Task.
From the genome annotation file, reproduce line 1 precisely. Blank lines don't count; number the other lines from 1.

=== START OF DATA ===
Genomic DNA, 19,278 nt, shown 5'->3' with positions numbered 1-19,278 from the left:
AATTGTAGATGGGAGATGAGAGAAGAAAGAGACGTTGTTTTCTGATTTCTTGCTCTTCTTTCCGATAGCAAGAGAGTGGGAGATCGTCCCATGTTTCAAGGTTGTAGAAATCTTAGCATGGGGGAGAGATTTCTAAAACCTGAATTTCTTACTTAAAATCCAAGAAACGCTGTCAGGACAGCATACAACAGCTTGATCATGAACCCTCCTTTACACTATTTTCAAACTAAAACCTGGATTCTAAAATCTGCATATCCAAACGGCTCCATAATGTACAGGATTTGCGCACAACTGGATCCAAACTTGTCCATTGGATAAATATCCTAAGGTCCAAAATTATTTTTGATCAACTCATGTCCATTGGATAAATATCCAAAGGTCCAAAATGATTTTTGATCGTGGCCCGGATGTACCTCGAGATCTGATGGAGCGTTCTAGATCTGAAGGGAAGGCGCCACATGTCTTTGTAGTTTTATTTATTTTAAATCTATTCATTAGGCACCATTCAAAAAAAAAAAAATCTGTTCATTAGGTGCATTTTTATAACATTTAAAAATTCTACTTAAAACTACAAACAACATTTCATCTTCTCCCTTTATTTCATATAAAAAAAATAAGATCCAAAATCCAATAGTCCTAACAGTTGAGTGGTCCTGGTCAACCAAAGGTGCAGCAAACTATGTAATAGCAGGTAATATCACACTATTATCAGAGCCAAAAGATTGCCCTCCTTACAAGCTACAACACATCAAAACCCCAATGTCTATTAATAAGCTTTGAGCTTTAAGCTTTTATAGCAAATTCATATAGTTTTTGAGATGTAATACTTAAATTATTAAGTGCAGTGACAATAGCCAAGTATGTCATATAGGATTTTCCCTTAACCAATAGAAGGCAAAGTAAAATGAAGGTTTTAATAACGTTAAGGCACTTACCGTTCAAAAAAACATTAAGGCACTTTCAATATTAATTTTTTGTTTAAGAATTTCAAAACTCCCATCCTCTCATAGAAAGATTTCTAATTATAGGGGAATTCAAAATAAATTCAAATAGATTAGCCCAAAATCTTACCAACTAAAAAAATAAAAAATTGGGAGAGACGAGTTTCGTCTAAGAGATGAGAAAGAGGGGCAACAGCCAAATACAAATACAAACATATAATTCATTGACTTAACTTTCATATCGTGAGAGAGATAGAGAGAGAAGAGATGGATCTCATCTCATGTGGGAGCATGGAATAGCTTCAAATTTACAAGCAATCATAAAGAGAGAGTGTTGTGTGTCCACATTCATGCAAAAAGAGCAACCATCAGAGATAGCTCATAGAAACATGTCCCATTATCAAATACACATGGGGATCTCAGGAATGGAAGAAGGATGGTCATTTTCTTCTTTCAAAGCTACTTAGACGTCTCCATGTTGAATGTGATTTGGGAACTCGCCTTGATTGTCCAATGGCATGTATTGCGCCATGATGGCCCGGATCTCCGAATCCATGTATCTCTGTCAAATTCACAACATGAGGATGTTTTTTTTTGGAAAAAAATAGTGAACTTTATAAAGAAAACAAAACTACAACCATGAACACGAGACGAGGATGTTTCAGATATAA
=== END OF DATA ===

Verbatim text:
Genomic DNA, 19,278 nt, shown 5'->3' with positions numbered 1-19,278 from the left: